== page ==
Personal finance

Anti-spending movement gains momentum ahead of Black Friday

‘Tis the season to shore up your savings.

In the days leading up to Black Friday, financial experts caution against overspending, particularly amid an economic crisis due to the coronavirus pandemic — and consumers are listening.

One campaign, called “In the Black Friday,” spearheaded by the National Financial Educators Council, encourages consumers to avoid debt this holiday season and save for longer-term financial goals.

Already, shoppers said they plan to spend less overall this year — shelling out an average of $997.79 in total, down $50 from 2019.

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Pre-pandemic, holiday spending had been edging higher nearly every year, resulting in credit card balances that take longer and longer to pay off.

In 2019, Americans racked up about $1,325 in holiday debt, up 8% from the year before, according to MagnifyMoney’s annual post-holiday debt survey.

Although credit card interest rates have fallen since the Federal Reserve lowered its benchmark interest rate to near zero in March, credit cards are still one of the most expensive ways to borrow money.

Card rates are near 16%, down from a record high of 17.85% in July.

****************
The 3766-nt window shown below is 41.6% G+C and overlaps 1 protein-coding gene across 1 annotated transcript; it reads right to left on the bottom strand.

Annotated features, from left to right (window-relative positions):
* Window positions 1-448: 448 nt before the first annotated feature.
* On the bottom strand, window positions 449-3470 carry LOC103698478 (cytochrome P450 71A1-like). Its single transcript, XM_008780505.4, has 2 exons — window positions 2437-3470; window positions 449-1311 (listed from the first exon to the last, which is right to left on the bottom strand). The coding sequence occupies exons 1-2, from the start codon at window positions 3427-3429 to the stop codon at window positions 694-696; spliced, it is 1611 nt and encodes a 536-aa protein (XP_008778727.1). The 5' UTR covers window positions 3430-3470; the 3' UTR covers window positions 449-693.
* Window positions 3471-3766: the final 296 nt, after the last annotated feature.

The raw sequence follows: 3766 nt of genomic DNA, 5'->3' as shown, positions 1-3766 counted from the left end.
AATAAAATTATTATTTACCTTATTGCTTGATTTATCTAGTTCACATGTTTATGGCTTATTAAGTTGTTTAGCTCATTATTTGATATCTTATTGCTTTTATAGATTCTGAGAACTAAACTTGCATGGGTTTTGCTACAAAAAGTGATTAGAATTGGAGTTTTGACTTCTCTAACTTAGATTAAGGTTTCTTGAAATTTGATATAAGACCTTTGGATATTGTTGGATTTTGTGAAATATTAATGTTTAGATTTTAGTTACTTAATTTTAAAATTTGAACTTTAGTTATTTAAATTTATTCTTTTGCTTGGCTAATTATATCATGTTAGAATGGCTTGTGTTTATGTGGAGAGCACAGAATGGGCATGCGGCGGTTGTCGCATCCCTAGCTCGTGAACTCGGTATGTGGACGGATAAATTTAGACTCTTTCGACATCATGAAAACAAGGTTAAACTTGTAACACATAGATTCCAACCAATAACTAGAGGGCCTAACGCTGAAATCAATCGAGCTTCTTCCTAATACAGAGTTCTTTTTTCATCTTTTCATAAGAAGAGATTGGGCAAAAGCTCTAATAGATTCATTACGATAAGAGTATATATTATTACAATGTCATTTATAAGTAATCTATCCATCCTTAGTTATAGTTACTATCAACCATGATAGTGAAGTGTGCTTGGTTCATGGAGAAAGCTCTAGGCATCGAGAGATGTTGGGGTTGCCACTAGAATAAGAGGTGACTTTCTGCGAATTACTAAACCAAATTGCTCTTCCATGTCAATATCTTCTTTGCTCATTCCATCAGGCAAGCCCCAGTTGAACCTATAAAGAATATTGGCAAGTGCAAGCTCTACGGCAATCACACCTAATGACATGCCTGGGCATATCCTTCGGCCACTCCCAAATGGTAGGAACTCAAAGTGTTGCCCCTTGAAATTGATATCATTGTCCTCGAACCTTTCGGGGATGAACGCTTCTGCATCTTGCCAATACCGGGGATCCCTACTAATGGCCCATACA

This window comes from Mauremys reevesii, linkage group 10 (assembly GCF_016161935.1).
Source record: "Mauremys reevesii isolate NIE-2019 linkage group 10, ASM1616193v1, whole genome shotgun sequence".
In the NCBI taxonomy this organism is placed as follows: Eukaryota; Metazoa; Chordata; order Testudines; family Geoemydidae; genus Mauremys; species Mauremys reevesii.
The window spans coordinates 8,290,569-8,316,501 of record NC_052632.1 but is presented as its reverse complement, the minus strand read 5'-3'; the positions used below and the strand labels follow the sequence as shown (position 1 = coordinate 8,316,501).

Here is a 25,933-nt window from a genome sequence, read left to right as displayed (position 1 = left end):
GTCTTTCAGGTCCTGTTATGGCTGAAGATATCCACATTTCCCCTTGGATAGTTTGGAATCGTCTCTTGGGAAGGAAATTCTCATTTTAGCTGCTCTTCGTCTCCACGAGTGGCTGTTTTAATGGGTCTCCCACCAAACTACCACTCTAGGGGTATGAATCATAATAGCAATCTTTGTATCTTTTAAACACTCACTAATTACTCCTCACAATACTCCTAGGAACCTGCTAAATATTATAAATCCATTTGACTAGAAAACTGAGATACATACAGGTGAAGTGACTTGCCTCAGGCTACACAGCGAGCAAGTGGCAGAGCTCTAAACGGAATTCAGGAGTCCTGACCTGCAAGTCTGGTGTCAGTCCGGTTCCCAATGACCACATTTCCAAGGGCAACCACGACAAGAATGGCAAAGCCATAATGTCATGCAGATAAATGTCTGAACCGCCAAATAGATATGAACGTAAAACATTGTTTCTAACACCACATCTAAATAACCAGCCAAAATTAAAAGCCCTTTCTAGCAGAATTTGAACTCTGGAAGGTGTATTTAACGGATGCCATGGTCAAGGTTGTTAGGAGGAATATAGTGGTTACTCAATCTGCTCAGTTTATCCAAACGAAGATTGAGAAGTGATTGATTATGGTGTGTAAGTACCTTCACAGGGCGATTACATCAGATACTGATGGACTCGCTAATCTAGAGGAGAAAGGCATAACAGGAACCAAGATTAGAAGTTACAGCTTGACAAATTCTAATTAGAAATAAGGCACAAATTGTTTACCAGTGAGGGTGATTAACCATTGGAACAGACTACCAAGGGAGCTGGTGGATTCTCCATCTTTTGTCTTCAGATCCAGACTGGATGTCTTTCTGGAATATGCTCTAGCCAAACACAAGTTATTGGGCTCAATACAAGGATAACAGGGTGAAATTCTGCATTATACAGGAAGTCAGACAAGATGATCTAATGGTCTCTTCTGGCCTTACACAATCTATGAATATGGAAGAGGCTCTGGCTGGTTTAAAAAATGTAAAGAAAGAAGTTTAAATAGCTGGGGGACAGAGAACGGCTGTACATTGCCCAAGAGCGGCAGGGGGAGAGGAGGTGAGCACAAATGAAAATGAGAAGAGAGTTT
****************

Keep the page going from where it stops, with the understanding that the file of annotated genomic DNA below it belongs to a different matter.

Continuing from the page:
If you only made the minimum payments on a $1,325 balance, it would take more than five years to pay it off, while racking up more than $600 in interest charges (assuming an interest rate of about 15%).

Wrapping your credit cards with financial goals is one way to keep your spending in check, advised Pamela Yellen, the author of “The Bank On Yourself Revolution.”

“Every time I take a card out, I see a picture or some words that represent a goal that’s important to me,” Yellen said. “I get the opportunity to stop and decide whether what I’m about to purchase is more important than that goal.

“If it is or it doesn’t undermine my goal, I might go ahead and buy it,” she added. “If it isn’t, I get the satisfaction of knowing I’m a step closer to my goal because I chose to not purchase the item.”

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